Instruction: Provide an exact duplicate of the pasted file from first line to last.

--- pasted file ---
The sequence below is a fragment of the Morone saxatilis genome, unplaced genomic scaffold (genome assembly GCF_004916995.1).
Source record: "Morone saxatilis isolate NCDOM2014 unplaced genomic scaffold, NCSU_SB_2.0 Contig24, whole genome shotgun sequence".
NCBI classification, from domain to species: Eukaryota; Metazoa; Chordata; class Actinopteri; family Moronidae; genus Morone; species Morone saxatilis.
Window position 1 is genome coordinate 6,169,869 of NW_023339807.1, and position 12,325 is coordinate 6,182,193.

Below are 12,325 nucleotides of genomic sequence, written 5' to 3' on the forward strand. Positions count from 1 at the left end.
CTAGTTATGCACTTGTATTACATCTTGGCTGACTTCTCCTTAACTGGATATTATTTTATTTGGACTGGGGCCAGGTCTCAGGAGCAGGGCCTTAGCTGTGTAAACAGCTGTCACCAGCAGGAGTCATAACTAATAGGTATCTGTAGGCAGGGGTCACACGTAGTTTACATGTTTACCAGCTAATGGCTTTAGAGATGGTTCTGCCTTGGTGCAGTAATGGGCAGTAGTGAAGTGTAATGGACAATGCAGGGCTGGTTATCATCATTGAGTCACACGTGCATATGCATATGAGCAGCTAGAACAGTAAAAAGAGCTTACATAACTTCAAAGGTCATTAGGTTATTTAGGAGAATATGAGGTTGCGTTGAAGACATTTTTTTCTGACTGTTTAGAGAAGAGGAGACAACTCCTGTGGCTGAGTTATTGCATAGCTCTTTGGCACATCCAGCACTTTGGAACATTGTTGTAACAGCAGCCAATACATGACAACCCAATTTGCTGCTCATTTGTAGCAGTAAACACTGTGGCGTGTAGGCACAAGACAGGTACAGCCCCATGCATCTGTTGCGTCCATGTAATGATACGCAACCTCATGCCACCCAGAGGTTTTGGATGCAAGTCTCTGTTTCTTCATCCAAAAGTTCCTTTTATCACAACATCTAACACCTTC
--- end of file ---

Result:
The sequence below is a fragment of the Morone saxatilis genome, unplaced genomic scaffold (genome assembly GCF_004916995.1).
Source record: "Morone saxatilis isolate NCDOM2014 unplaced genomic scaffold, NCSU_SB_2.0 Contig24, whole genome shotgun sequence".
NCBI classification, from domain to species: Eukaryota; Metazoa; Chordata; class Actinopteri; family Moronidae; genus Morone; species Morone saxatilis.
Window position 1 is genome coordinate 6,169,869 of NW_023339807.1, and position 12,325 is coordinate 6,182,193.

Below are 12,325 nucleotides of genomic sequence, written 5' to 3' on the forward strand. Positions count from 1 at the left end.
CTAGTTATGCACTTGTATTACATCTTGGCTGACTTCTCCTTAACTGGATATTATTTTATTTGGACTGGGGCCAGGTCTCAGGAGCAGGGCCTTAGCTGTGTAAACAGCTGTCACCAGCAGGAGTCATAACTAATAGGTATCTGTAGGCAGGGGTCACACGTAGTTTACATGTTTACCAGCTAATGGCTTTAGAGATGGTTCTGCCTTGGTGCAGTAATGGGCAGTAGTGAAGTGTAATGGACAATGCAGGGCTGGTTATCATCATTGAGTCACACGTGCATATGCATATGAGCAGCTAGAACAGTAAAAAGAGCTTACATAACTTCAAAGGTCATTAGGTTATTTAGGAGAATATGAGGTTGCGTTGAAGACATTTTTTTCTGACTGTTTAGAGAAGAGGAGACAACTCCTGTGGCTGAGTTATTGCATAGCTCTTTGGCACATCCAGCACTTTGGAACATTGTTGTAACAGCAGCCAATACATGACAACCCAATTTGCTGCTCATTTGTAGCAGTAAACACTGTGGCGTGTAGGCACAAGACAGGTACAGCCCCATGCATCTGTTGCGTCCATGTAATGATACGCAACCTCATGCCACCCAGAGGTTTTGGATGCAAGTCTCTGTTTCTTCATCCAAAAGTTCCTTTTATCACAACATCTAACACCTTC